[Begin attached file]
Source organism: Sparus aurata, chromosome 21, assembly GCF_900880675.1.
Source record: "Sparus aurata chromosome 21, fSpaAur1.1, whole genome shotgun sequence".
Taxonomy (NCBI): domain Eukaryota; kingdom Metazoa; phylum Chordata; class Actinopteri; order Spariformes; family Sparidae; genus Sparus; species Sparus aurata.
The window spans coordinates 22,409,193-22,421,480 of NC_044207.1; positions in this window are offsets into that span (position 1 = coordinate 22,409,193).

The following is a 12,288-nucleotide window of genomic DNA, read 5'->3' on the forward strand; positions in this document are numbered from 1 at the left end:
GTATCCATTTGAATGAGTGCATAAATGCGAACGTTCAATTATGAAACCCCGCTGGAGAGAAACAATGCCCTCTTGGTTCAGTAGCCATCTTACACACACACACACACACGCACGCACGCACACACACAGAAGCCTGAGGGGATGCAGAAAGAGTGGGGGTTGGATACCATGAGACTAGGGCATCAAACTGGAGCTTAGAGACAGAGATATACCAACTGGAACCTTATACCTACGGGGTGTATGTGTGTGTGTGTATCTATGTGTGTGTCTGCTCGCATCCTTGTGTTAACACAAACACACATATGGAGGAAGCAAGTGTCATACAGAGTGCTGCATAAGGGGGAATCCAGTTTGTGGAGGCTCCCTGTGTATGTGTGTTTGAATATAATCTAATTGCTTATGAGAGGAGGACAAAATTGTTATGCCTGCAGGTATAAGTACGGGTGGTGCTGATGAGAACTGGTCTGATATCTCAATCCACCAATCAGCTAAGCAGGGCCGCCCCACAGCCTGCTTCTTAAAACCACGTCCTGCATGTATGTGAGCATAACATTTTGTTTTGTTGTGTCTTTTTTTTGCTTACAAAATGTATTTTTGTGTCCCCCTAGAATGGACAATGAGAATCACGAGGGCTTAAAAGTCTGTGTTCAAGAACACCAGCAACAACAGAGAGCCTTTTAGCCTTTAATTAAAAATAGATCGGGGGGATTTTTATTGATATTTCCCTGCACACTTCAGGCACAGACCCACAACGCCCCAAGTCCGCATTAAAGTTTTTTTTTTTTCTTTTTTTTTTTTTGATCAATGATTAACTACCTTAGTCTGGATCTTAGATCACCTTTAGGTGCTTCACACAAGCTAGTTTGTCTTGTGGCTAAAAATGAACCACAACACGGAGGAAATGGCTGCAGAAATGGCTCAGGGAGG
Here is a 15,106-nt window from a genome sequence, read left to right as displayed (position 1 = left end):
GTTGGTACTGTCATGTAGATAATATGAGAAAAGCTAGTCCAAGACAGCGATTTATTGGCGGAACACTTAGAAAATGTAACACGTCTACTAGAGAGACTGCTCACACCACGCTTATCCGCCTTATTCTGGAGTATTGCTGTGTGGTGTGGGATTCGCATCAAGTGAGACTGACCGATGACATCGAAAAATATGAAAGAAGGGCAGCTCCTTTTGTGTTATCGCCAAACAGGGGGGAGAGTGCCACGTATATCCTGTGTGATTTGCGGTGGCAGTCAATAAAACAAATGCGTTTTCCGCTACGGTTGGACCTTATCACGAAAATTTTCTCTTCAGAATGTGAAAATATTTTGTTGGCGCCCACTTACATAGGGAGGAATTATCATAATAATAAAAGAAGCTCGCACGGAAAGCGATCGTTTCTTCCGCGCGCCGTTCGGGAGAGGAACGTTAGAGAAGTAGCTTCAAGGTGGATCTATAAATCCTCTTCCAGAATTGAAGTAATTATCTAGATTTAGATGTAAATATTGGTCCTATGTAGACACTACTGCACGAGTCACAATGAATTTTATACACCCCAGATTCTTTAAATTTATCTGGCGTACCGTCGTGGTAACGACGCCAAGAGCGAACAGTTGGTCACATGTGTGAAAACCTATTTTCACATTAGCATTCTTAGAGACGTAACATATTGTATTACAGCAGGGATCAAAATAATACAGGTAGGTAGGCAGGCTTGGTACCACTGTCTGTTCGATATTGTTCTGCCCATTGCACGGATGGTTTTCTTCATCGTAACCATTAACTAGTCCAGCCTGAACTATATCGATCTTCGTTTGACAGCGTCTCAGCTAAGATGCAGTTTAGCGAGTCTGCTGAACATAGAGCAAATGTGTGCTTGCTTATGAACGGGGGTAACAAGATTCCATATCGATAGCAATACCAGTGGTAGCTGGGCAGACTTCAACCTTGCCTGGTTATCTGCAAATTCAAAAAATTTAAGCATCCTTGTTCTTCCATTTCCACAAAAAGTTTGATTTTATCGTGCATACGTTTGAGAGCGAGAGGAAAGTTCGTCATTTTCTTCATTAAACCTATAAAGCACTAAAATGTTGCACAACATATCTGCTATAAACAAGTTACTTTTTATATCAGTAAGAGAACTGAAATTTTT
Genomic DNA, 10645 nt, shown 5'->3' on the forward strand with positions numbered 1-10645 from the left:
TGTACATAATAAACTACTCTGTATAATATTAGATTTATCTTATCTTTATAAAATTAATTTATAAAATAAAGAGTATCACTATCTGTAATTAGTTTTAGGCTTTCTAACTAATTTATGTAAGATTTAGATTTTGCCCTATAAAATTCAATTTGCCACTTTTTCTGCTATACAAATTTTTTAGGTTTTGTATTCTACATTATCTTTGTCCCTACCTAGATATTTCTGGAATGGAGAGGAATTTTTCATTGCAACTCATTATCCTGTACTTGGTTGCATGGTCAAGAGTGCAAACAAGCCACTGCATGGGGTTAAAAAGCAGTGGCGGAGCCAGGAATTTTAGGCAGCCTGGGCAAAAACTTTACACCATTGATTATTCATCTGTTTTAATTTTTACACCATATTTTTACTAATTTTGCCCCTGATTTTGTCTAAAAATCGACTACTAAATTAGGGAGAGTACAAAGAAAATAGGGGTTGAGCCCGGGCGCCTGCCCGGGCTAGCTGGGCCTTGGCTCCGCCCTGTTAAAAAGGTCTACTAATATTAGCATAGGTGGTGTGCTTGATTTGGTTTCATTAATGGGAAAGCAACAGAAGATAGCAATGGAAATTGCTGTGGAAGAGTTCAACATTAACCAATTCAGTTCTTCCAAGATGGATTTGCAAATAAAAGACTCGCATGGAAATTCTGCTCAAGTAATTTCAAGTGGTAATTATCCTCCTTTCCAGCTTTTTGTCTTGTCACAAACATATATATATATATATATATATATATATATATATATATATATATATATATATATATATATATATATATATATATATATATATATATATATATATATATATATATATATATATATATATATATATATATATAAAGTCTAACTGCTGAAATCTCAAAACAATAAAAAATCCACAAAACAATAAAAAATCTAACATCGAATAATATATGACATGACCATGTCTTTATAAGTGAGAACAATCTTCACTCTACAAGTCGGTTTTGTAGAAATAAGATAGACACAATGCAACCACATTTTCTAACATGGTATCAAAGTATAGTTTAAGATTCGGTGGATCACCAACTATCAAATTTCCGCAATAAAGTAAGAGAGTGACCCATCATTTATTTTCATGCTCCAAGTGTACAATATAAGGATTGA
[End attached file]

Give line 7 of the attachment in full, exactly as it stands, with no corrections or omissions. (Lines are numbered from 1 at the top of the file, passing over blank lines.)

Here is a 15,106-nt window from a genome sequence, read left to right as displayed (position 1 = left end):